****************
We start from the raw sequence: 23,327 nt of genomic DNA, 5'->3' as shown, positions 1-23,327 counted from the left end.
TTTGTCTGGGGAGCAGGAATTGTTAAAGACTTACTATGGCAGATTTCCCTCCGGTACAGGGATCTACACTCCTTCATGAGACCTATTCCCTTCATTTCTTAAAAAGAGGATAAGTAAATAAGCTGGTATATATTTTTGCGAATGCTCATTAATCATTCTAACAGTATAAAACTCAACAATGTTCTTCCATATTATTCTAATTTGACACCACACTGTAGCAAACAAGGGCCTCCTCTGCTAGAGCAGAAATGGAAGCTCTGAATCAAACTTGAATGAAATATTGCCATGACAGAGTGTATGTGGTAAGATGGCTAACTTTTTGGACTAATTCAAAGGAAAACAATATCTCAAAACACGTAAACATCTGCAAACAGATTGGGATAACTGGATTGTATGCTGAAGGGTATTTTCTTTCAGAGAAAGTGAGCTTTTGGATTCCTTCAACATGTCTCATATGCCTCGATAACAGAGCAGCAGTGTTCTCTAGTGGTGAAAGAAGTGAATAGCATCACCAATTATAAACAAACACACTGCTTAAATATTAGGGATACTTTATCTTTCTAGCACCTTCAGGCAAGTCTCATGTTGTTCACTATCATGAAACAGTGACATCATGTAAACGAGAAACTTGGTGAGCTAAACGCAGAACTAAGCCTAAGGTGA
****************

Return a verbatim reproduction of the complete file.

We start from the raw sequence: 23,327 nt of genomic DNA, 5'->3' as shown, positions 1-23,327 counted from the left end.
TTTGTCTGGGGAGCAGGAATTGTTAAAGACTTACTATGGCAGATTTCCCTCCGGTACAGGGATCTACACTCCTTCATGAGACCTATTCCCTTCATTTCTTAAAAAGAGGATAAGTAAATAAGCTGGTATATATTTTTGCGAATGCTCATTAATCATTCTAACAGTATAAAACTCAACAATGTTCTTCCATATTATTCTAATTTGACACCACACTGTAGCAAACAAGGGCCTCCTCTGCTAGAGCAGAAATGGAAGCTCTGAATCAAACTTGAATGAAATATTGCCATGACAGAGTGTATGTGGTAAGATGGCTAACTTTTTGGACTAATTCAAAGGAAAACAATATCTCAAAACACGTAAACATCTGCAAACAGATTGGGATAACTGGATTGTATGCTGAAGGGTATTTTCTTTCAGAGAAAGTGAGCTTTTGGATTCCTTCAACATGTCTCATATGCCTCGATAACAGAGCAGCAGTGTTCTCTAGTGGTGAAAGAAGTGAATAGCATCACCAATTATAAACAAACACACTGCTTAAATATTAGGGATACTTTATCTTTCTAGCACCTTCAGGCAAGTCTCATGTTGTTCACTATCATGAAACAGTGACATCATGTAAACGAGAAACTTGGTGAGCTAAACGCAGAACTAAGCCTAAGGTGA